FILE PHOTO: People make their way past the National Bank of Greece headquarters in central Athens, Greece, February 19, 2017. Picture taken February 19, 2017. REUTERS/Michalis Karagiannis
March 20, 2019
ATHENS (Reuters) – Greece is planning to submit a bill to parliament on Friday to protect borrowers from home foreclosures, a government official said on Wednesday, though it is yet to secure the agreement of its lenders on its terms.
A wrangle over rules governing loans that have pledged a primary home as collateral helped delay the release of about 1 billion euros from Greece’s lenders, including the European Union and the European Central Bank, earlier this month.
The lenders, who are still monitoring Greece’s progress after it emerged from an international bailout seven months ago, want stricter terms than those proposed by Athens.
“Talks between the government and the supervisory institutions over the clarification of technical details will continue until Friday,” the official said, without clarifying if the government would submit the bill without securing lenders’ consent.
To conclude its second-post bailout review and qualify for the cash, Athens needs to get the green light from lenders before the new framework passes into law.
The issue is set to be discussed at a meeting of euro zone deputy finance ministers on Monday. A Commission representative said on Wednesday he is optimistic a deal can be reached before a meeting of euro zone finance ministers on April 5.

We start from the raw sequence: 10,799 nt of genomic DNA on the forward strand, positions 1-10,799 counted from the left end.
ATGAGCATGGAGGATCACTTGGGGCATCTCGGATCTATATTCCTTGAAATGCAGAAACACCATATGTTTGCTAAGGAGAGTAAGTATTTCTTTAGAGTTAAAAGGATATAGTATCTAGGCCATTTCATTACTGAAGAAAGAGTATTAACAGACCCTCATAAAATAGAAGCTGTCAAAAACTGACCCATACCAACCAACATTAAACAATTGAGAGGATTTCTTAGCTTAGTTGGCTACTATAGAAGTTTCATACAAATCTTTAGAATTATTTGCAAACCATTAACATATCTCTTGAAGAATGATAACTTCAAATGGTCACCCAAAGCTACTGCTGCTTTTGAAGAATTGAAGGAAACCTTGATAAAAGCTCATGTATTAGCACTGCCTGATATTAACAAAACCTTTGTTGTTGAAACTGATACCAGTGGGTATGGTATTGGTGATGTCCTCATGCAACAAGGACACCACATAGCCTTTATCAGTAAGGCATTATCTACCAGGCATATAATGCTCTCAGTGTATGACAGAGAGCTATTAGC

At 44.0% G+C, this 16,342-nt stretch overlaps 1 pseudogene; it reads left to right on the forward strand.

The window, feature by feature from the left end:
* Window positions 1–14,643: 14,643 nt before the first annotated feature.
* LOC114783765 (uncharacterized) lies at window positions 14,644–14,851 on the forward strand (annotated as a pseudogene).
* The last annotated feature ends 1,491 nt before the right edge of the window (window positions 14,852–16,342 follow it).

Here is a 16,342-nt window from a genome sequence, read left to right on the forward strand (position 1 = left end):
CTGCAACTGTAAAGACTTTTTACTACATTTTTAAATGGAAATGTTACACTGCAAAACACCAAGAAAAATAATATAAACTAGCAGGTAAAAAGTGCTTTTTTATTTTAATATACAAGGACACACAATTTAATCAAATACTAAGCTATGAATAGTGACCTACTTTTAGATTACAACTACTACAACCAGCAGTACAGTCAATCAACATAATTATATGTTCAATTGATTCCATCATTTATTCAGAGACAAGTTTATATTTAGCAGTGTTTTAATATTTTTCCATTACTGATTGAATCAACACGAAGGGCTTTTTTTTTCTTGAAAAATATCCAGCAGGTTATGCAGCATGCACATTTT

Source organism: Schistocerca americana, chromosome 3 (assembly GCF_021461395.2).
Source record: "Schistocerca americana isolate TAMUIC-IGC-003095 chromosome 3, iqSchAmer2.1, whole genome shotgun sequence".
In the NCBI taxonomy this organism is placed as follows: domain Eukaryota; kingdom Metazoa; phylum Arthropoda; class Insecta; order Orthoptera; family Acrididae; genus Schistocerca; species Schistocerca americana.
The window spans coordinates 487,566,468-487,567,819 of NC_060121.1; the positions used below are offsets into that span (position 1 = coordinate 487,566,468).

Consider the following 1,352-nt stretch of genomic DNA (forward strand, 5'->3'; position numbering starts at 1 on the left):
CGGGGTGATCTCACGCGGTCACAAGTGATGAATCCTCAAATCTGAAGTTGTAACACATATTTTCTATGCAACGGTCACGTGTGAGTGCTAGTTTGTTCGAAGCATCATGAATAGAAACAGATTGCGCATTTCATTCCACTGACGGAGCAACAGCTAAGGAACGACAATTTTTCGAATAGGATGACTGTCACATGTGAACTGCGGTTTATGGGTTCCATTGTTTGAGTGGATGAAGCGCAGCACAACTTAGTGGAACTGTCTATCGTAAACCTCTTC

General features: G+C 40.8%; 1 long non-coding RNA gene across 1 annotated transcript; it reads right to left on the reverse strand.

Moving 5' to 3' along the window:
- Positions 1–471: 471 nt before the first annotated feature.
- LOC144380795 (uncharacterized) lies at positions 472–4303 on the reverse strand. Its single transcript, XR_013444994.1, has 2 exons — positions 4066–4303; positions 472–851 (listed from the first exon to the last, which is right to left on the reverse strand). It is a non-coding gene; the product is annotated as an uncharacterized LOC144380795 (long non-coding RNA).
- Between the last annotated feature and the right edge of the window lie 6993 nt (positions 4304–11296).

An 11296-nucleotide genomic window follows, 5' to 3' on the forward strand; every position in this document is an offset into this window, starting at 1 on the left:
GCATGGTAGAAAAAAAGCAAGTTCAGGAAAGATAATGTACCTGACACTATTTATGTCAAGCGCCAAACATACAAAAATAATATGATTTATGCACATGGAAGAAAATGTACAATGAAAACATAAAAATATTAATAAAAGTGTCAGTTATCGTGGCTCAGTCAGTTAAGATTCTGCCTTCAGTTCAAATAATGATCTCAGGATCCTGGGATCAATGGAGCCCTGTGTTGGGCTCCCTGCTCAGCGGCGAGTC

Greece has been working on a new framework to succeed a law protecting borrowers from home foreclosures to accelerate the clean-up of bad loans burdening its banking sector, while protecting those hit by the crisis.
Its latest disagreement with lenders hinges on the scope of the new legal framework, including ceilings on primary home market values, income criteria to qualify for protection and the inclusion of small corporate loans.
A banker told Reuters on Wednesday that talks had reached a stalemate. Greece wanted to include a total of 11 billion euros in sour loans in the new scheme, while the lenders had capped the amount to 6-7 billion, another banker said.
Sour loans account for about 45 percent of banks’ overall loan book. The country has promised regulators it will take steps to shrink bad loans by more than a third by the end of 2019.
(Reporting by Lefteris Papadimas; Editing by Renee Maltezou and Jan Harvey)